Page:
To further optimize product quality, the City has mandated the use of Portland cement to increase retained stability and decrease the potential for post-construction raveling caused by weather since 2009. Although this mandate provided a significant increase in product quality, the City experienced many challenges with public vehicles traveling through the cement applied, causing many claims to clean vehicles, and complaints of fugitive dust. Again the City worked closely with the contractors to ensure that gaps between the cement spreader and the recycling train were kept to a minimum to avoid such claims and mandated the use of a spreading device that would minimize dust emissions. In addition, the City has been very active to improve curbside compaction through various compaction methods and auxiliary equipment against curb faces which has eliminated cracking against the curb.
Lowering of maintenance holes and valve chambers within this process initially seemed overwhelming but as both the owner and contractors became more experienced, the process went much smoother. Initially the contractors had many issues with hitting the plates covering the manhole cavity, therefore filling it with pulverized material causing sewer and water main plugs necessitating immediate cleaning and disposal. Paul’s team was able to embrace these challenges through his determination and was able to accept the growing pains of implementing a new process which ultimately led to further growth of the program. Although the quantity of FDR performed by the City varies from year to year depending on budget and scope of work, the average amount of FDR with Foamed Asphalt Stabilization is approximately 82,500 m2 (98,700 yd2) since 2002.
With Paul’s vision, the City of Markham has recognized the need to design the pavements according to the climate, pavement structure, and intended traffic and tracks the performance of strategies to determine the effectiveness of treatments utilized. Through their regimented asset management software, they determine which roads are suitable candidates for rehabilitation by performing pavement evaluations on each road section every two years. Once a pavement falls below a predetermined threshold, the asset management division provides mapping to the Operations department that identifies OCI (Overall Condition Ratings) to each street within the City. The Operations Department then reviews the map and past construction histories and prioritizes them. They have learned through the years that ARRA Award Winners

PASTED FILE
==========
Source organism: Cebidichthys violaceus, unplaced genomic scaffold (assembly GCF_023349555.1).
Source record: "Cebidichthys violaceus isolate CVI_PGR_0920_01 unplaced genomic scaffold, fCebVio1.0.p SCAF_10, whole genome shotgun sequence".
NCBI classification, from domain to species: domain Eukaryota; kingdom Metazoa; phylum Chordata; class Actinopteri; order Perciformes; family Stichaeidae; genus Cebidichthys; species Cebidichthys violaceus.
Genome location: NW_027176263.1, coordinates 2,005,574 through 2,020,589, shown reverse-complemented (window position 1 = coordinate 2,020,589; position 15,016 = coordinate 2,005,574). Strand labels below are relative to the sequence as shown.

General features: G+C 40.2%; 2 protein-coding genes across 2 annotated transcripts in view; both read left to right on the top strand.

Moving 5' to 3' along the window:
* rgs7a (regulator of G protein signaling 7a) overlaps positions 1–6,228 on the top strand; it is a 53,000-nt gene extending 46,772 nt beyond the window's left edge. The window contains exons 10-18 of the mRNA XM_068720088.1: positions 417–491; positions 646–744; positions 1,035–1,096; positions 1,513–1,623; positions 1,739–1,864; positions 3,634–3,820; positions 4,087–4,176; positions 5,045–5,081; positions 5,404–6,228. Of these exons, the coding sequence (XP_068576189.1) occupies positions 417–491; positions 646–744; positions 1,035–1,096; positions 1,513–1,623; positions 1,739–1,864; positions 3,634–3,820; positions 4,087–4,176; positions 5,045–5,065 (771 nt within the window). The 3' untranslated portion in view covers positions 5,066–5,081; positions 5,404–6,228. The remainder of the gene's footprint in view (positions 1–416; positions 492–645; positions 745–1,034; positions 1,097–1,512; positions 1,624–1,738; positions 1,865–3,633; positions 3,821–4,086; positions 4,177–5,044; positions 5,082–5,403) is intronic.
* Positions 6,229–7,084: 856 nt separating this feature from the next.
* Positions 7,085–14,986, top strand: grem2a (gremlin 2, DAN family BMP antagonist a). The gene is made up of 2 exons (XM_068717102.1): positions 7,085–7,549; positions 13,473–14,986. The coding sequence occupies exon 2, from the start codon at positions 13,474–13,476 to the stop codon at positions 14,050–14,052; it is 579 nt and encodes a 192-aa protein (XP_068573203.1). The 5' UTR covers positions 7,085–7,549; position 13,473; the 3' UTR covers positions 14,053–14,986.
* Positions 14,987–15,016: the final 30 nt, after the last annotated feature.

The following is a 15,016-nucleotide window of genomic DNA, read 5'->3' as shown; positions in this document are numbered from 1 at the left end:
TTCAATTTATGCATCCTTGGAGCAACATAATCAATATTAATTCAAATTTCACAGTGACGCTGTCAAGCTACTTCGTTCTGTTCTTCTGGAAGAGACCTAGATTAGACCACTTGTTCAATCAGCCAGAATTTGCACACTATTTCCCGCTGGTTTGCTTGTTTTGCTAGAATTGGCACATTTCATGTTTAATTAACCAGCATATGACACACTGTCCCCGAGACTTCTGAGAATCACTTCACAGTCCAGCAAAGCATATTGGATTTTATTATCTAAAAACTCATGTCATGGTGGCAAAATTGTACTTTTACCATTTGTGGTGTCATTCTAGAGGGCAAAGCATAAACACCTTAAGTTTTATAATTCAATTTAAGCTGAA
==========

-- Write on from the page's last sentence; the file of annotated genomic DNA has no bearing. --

the software output needs to be confirmed with field evaluations to ensure that the software is predicting pavement performance accurately and ensure they are spending allocated funds appropriately. The City utilizes pre-engineering data and Annual Average Daily Traffic (AADT) volumes to assess the structural capacity of the potential candidates and confirm the feasibility of in-place asphalt recycling. The City then hires a consultant to perform a pavement evaluation and subsequent design considering all of the potential rehabilitation strategies such as FDR with Foamed Asphalt, and mill and overlay, with and without the use of Stress Absorbing Membrane Interlayer.
Markham reports that one of the added benefits of in-place full depth asphalt recycling is the ability to enhance a roadway’s structural capacity or Granular Base Equivalency (GBE), without the need to place additional lifts of hot mix below the wearing course. The placing of additional lifts of hot mix is not only very costly, but may also necessitate the reinstatement of concrete curbs to a higher elevation. The City has successfully employed FDR with Foamed Asphalt Stabilization on community center parking lots, local residential, local collector, and on both two-lane and four-lane major collector roadways with an AADT ranging between 500 – 15.
In 2012, the City performed nearly 40,000 m2 (47850 yd2) of FDR with Foamed Asphalt Stabilization.Prior to performing the in-place recycling process, structures such as maintenance holes, valve chambers, and valve boxes are lowered to sufficient depth to allow the recycling equipment to pass over without interference. Once these adjustments have been made, the area is pre-milled to the depth equivalent to the Hot Mix Overlay depth. Typically the City utilizes 50 mm on residential and collector roadways and up to 90 mm on arterial roadways, all according to the pavement design.